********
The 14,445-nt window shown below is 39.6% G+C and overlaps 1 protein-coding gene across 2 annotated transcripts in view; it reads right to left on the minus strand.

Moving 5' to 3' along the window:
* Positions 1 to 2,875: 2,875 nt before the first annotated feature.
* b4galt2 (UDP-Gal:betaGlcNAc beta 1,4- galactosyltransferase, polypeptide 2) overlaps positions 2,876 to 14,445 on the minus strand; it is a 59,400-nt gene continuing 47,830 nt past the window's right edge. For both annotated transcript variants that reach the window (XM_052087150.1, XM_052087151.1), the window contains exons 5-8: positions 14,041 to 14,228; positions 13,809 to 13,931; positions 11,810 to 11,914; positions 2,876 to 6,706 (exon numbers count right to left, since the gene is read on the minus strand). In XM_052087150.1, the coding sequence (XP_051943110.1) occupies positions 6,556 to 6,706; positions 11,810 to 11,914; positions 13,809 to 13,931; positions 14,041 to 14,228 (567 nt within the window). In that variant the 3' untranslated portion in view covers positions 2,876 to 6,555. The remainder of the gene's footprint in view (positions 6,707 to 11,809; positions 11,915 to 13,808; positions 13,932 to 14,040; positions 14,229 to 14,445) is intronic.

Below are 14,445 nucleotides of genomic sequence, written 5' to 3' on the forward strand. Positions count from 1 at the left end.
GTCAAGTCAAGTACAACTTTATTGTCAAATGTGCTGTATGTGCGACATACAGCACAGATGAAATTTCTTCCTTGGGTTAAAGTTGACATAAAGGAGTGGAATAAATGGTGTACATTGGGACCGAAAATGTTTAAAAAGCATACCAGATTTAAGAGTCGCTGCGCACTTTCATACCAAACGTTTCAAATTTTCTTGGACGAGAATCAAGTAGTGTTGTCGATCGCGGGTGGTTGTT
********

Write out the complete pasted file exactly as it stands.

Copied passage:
The 14,445-nt window shown below is 39.6% G+C and overlaps 1 protein-coding gene across 2 annotated transcripts in view; it reads right to left on the minus strand.

Moving 5' to 3' along the window:
* Positions 1 to 2,875: 2,875 nt before the first annotated feature.
* b4galt2 (UDP-Gal:betaGlcNAc beta 1,4- galactosyltransferase, polypeptide 2) overlaps positions 2,876 to 14,445 on the minus strand; it is a 59,400-nt gene continuing 47,830 nt past the window's right edge. For both annotated transcript variants that reach the window (XM_052087150.1, XM_052087151.1), the window contains exons 5-8: positions 14,041 to 14,228; positions 13,809 to 13,931; positions 11,810 to 11,914; positions 2,876 to 6,706 (exon numbers count right to left, since the gene is read on the minus strand). In XM_052087150.1, the coding sequence (XP_051943110.1) occupies positions 6,556 to 6,706; positions 11,810 to 11,914; positions 13,809 to 13,931; positions 14,041 to 14,228 (567 nt within the window). In that variant the 3' untranslated portion in view covers positions 2,876 to 6,555. The remainder of the gene's footprint in view (positions 6,707 to 11,809; positions 11,915 to 13,808; positions 13,932 to 14,040; positions 14,229 to 14,445) is intronic.

Below are 14,445 nucleotides of genomic sequence, written 5' to 3' on the forward strand. Positions count from 1 at the left end.
GTCAAGTCAAGTACAACTTTATTGTCAAATGTGCTGTATGTGCGACATACAGCACAGATGAAATTTCTTCCTTGGGTTAAAGTTGACATAAAGGAGTGGAATAAATGGTGTACATTGGGACCGAAAATGTTTAAAAAGCATACCAGATTTAAGAGTCGCTGCGCACTTTCATACCAAACGTTTCAAATTTTCTTGGACGAGAATCAAGTAGTGTTGTCGATCGCGGGTGGTTGTT